International monitors on Monday condemned Kazakhstan’s parliamentary election as undemocratic.
Observers said there was no real opposition to President Nursultan Nazarbayev’s ruling National Democratic Party, which won over 80 percent of the vote.
“This election took place in a tightly controlled environment, with serious restrictions on citizens’ electoral rights,” said Miklos Haraszti, head of the OSCE Office for Democratic Institutions and Human Rights’ observation mission.
Only two parties cleared the seven percent threshold to enter parliament: the pro-business Bright Path party and the Communist People’s Party.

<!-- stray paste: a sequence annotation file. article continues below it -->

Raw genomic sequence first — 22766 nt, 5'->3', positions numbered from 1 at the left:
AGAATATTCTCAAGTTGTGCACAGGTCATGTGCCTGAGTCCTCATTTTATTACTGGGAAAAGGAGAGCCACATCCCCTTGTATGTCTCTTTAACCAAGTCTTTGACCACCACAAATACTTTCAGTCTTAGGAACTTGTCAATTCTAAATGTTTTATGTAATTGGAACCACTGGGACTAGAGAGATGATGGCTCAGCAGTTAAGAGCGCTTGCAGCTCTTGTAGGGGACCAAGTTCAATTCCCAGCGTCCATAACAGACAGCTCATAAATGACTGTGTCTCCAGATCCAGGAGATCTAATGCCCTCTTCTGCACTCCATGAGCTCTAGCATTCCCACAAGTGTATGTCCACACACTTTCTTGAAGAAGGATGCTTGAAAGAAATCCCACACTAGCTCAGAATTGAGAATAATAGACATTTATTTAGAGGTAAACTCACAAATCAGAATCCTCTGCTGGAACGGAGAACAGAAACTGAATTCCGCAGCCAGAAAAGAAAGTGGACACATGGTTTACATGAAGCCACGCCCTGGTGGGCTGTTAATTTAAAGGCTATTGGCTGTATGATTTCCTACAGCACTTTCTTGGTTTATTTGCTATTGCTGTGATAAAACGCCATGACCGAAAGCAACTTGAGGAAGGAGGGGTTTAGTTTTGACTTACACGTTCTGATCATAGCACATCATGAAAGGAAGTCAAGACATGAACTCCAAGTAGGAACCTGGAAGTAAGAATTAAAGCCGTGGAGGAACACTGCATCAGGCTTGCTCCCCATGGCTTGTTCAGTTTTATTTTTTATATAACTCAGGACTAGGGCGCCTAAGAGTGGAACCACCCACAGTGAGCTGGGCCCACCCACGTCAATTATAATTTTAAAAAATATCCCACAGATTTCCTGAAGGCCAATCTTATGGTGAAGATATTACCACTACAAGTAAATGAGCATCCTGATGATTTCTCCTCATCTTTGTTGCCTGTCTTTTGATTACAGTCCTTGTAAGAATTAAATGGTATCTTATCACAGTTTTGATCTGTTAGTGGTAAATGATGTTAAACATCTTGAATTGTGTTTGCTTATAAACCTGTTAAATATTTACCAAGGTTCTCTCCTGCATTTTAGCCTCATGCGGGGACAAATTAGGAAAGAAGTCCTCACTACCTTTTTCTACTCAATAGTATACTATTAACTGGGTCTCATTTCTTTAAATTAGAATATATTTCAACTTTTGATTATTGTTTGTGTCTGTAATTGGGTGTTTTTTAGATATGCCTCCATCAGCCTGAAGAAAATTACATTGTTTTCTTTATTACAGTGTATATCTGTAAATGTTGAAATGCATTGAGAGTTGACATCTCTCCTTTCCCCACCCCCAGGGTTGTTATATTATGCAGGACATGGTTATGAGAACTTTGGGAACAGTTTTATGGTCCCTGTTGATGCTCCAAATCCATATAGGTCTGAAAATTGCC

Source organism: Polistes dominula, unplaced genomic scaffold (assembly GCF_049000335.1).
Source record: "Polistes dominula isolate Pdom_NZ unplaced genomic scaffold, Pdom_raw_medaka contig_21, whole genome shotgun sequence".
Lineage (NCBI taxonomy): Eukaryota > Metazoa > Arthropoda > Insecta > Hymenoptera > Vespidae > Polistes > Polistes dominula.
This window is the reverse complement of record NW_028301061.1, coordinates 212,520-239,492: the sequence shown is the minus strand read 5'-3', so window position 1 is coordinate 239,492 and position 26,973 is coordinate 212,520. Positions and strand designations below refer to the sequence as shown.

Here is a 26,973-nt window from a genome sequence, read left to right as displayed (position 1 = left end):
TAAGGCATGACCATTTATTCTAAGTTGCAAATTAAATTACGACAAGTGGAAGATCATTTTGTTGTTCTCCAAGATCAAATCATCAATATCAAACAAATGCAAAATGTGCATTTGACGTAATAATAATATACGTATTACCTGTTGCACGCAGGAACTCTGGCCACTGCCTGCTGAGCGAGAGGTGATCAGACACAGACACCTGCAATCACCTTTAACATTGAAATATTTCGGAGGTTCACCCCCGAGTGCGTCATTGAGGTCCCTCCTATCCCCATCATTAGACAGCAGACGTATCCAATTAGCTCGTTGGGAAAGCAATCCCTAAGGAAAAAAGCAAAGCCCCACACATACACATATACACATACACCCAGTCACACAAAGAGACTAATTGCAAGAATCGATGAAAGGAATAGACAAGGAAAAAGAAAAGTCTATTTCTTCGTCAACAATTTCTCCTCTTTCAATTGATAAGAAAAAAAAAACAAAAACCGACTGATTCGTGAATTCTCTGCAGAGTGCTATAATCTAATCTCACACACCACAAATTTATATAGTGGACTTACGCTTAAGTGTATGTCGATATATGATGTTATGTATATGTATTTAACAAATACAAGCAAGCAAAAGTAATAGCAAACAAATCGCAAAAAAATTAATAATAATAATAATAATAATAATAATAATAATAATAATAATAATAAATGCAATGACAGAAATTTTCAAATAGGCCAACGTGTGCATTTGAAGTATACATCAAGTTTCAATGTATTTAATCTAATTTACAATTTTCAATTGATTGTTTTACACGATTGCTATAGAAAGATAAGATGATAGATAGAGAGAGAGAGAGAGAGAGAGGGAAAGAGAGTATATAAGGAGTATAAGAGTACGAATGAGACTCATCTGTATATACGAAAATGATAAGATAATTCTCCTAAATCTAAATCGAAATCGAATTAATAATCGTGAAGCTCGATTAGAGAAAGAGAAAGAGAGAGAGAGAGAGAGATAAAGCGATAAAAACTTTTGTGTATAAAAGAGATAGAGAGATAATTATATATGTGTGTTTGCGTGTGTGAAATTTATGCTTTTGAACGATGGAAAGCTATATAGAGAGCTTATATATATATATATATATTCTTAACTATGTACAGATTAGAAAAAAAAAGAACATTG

Both avoid confrontation with the government.
Bulat Abilov, the leader of the All-National Social Democratic Party which polled 1.6 per cent, said it was the only true opposition group in Kazakhstan.
Abilov, who had been barred from standing over an incorrect income declaration, told reporters that the elections were rigged and were marred by ballot-stuffing.
“We should not have held these elections at all,” he was quoted as saying. “Once again, they were marred by black PR against our party, as well as by agenda-driven public polls”.
Nazarbayev hailed his party’s victory as a vote for stability, despite growing frustration over unequal distribution of the country’s vast mineral wealth.
It holds three percent of global oil reserves and is the world’s largest uranium miner.
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